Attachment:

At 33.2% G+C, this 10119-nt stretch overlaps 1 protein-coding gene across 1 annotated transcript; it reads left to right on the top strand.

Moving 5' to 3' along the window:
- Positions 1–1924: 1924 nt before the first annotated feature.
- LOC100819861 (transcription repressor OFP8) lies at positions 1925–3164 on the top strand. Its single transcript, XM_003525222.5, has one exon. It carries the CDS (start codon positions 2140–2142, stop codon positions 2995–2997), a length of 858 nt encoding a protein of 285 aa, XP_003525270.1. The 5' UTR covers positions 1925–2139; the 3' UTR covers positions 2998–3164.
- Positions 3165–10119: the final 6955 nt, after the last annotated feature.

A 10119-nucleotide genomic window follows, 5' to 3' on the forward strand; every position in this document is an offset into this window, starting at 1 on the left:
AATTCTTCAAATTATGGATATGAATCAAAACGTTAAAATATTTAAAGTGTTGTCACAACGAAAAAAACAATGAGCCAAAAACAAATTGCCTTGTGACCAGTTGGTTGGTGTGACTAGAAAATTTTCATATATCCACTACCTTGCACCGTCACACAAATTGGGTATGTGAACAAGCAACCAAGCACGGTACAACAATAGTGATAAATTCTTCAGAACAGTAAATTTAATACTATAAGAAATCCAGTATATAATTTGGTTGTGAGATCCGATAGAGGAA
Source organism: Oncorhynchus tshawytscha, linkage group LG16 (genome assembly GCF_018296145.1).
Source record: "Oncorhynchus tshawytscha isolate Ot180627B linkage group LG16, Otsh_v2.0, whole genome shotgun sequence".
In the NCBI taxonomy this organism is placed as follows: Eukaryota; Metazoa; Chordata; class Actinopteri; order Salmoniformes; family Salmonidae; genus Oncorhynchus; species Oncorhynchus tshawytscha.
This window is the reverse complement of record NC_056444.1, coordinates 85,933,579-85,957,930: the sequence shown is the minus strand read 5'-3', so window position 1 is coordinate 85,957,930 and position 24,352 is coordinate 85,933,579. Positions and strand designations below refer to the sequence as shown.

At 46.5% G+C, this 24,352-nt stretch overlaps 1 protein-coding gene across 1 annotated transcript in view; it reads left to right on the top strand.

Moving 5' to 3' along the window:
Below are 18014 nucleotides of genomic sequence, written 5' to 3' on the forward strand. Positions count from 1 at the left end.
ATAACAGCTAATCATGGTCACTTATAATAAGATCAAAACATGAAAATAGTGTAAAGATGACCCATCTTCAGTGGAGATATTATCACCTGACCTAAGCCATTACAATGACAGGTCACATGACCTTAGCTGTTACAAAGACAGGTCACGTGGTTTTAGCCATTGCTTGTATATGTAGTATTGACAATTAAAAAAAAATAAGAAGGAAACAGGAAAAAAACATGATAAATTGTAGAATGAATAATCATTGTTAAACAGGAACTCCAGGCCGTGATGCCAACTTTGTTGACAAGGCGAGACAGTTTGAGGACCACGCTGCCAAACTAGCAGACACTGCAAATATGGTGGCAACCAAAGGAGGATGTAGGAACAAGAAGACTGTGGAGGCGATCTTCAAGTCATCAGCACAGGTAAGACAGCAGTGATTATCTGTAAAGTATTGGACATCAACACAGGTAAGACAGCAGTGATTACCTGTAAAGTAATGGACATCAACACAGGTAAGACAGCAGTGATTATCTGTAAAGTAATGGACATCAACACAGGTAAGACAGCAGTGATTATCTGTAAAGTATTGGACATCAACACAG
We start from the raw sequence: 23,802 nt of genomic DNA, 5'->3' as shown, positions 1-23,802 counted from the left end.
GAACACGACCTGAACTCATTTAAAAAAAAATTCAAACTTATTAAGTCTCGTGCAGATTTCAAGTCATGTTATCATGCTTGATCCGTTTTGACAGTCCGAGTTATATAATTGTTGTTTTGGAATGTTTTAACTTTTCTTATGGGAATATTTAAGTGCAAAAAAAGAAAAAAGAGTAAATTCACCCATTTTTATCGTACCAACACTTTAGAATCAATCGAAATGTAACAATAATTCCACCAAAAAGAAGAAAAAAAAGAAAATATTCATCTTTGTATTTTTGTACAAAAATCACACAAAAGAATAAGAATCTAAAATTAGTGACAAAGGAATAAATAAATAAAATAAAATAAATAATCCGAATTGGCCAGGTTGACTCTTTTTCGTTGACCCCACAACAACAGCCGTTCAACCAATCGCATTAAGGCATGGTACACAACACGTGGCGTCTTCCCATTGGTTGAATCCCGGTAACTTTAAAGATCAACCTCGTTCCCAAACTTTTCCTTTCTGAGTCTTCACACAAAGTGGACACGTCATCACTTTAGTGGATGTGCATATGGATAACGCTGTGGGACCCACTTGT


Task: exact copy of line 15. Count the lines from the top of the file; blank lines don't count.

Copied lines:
ATAACAGCTAATCATGGTCACTTATAATAAGATCAAAACATGAAAATAGTGTAAAGATGACCCATCTTCAGTGGAGATATTATCACCTGACCTAAGCCATTACAATGACAGGTCACATGACCTTAGCTGTTACAAAGACAGGTCACGTGGTTTTAGCCATTGCTTGTATATGTAGTATTGACAATTAAAAAAAAATAAGAAGGAAACAGGAAAAAAACATGATAAATTGTAGAATGAATAATCATTGTTAAACAGGAACTCCAGGCCGTGATGCCAACTTTGTTGACAAGGCGAGACAGTTTGAGGACCACGCTGCCAAACTAGCAGACACTGCAAATATGGTGGCAACCAAAGGAGGATGTAGGAACAAGAAGACTGTGGAGGCGATCTTCAAGTCATCAGCACAGGTAAGACAGCAGTGATTATCTGTAAAGTATTGGACATCAACACAGGTAAGACAGCAGTGATTACCTGTAAAGTAATGGACATCAACACAGGTAAGACAGCAGTGATTATCTGTAAAGTAATGGACATCAACACAGGTAAGACAGCAGTGATTATCTGTAAAGTATTGGACATCAACACAG